David Wight was excited all those years ago when he bought his first vehicle:

A 1953 Ford ½ ton that needed a lot of work.

The fifteen dollar purchase price was not a serious barrier for a then teenaged David.

But the broken engine and front end was a serious blockade to the project. The disappointment meant that David was unable to put his first truck on the road by the time he hit 16.

The truck became a “buyer beware” lesson rather than a set of wheels for a disappointed young teenager.

David comes from farm stock, but allergies meant that he pursued a career as a heavy duty mechanic. Much later in life, he and his wife Kathy were the owners of a family heirloom- a 1966 Mercury pickup purchased new by David’s father.

David passed his driver’s license in the truck so he had a great deal of sentimental attachment to the ’66. The truck was used for holiday trips by the Wights, but it lacked some of the creature comforts (like recliner seats) of newer trucks, in Kathy’s opinion.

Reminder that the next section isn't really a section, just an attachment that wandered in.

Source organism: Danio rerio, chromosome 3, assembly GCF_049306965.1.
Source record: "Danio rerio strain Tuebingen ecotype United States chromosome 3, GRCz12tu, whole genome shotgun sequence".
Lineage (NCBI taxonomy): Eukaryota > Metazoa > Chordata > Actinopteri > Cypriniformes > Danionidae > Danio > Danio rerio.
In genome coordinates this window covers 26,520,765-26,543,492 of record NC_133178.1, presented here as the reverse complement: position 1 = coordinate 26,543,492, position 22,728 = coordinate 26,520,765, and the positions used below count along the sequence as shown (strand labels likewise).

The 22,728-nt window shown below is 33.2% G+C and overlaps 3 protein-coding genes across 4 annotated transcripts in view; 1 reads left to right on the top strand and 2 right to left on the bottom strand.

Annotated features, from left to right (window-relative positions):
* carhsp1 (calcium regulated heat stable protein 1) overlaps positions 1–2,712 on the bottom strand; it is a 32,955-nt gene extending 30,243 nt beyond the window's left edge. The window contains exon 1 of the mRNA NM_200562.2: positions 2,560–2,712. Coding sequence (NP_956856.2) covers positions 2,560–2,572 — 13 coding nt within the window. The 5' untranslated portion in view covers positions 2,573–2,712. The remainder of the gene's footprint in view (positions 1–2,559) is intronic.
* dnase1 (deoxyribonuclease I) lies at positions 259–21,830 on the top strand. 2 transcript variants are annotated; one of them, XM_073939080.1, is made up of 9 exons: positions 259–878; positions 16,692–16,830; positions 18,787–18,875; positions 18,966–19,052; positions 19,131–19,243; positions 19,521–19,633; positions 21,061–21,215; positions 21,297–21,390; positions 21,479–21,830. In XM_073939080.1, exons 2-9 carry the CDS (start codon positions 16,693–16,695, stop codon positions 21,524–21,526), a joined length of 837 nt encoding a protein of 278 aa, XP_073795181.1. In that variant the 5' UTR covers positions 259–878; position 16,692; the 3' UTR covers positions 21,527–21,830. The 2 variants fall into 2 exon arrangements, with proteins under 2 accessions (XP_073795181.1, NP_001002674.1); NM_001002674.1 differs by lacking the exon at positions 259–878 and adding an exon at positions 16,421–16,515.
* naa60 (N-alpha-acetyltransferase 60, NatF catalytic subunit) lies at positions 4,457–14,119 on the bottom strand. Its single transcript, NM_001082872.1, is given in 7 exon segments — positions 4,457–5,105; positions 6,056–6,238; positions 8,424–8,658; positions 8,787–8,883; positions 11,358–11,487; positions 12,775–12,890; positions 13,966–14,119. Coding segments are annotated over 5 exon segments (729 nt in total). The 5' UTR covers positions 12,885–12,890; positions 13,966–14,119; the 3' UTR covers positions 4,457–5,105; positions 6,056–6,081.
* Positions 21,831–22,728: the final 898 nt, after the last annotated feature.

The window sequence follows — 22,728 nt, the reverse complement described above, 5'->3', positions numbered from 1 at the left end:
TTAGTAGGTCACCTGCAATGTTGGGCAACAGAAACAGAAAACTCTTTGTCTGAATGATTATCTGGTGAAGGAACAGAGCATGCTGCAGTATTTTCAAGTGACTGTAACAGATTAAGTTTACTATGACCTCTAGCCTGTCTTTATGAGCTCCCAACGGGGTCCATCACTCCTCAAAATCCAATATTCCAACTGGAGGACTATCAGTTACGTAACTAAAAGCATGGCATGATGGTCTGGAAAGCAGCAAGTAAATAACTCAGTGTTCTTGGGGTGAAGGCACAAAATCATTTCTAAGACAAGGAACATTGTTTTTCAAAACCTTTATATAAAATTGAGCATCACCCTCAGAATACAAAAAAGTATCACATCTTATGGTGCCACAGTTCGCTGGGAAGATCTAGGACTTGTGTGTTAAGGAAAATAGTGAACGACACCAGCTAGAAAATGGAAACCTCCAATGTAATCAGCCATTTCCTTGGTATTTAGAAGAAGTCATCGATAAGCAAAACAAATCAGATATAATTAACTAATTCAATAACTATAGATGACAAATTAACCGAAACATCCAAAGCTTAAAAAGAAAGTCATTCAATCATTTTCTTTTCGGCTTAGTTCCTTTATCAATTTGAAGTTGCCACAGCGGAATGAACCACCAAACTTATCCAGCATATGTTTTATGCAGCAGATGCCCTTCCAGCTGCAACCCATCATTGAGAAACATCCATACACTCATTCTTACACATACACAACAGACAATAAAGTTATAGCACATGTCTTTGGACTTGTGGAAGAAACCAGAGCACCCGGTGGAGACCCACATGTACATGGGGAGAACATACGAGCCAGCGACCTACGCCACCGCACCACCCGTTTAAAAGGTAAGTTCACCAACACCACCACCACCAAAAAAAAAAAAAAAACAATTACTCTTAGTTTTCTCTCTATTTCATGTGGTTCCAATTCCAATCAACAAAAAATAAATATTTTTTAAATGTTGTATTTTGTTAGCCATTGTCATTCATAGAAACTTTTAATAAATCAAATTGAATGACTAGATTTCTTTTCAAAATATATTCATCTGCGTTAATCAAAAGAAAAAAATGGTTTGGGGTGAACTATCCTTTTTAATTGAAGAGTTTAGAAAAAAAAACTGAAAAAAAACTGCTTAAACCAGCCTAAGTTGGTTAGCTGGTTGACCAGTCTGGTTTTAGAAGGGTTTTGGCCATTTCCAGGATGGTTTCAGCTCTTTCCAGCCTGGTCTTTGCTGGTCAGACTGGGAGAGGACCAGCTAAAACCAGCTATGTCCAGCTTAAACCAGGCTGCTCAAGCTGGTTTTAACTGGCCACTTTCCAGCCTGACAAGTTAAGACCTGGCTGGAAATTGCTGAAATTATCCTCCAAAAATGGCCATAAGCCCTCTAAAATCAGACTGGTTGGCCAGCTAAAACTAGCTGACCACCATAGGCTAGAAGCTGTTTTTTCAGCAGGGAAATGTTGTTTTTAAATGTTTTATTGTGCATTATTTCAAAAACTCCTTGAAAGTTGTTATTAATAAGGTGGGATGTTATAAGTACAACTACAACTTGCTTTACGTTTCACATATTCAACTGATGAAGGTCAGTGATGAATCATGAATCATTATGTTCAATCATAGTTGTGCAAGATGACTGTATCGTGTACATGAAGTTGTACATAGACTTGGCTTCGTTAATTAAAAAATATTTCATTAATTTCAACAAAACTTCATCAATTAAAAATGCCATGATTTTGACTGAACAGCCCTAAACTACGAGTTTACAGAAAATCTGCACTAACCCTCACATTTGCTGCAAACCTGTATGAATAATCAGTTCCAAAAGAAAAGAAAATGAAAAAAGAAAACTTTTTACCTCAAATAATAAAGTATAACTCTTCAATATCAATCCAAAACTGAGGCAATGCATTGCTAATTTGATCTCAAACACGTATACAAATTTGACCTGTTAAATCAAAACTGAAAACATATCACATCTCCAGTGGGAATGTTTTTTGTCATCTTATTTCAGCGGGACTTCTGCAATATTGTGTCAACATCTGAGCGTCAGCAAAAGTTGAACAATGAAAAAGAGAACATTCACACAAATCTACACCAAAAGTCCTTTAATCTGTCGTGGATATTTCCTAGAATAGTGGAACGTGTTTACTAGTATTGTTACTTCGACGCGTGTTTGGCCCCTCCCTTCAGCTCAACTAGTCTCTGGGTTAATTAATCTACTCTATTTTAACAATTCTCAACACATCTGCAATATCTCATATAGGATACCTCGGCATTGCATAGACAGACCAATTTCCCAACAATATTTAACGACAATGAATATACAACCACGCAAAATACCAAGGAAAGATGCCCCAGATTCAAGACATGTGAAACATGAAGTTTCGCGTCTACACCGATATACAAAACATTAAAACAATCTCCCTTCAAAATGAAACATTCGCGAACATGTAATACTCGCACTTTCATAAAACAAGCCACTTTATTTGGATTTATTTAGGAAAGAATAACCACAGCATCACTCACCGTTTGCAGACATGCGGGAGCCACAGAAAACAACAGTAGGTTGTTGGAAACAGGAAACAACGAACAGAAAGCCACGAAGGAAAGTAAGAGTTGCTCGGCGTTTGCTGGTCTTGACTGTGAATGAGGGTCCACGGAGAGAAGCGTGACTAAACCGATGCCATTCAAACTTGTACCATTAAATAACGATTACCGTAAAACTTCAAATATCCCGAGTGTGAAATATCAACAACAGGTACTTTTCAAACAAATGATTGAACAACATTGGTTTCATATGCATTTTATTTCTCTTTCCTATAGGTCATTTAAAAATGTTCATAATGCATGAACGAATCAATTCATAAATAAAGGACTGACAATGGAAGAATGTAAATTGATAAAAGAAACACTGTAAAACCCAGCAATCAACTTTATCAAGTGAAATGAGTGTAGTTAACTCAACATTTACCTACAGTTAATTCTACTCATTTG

That problem gave David an idea and an opportunity to undo a wrong with the old 1953 Ford rusting away on the family farm. He decided to upgrade the old ’53 into something that would be a one of a kind truck: a fully rigged out diesel powered monster with every option that you could find in a brand new Ford.

The result was spectacular. David started with a 1972 Ford ¾ ton chassis, added a 5.9 Cummins diesel power-train and extended the cab into a quad cab with recliner front seats for Kathy.

The truck is rigged out for a fifth wheel as well as a conventional hitch with a custom tailgate designed and built by David. In fact, the whole truck was designed and built by David over a ten year period. The level of excellence in this truck makes ten years seems like a reasonable time frame for completion. David found that the first six years dragged on, but the final four years were quicker, because the truck was starting to take shape for him.

This ’53 Ford truck is a driver for David and Kathy. They have put on tens of thousands of miles on it as they pull their holiday trailer to as many shows as possible in northwestern North America.

The end result is a show winning quality stunner with only one minor problem- too much attention for its owners.

 Jim Sutherland


DENNIS:”That’s a sweetheart.”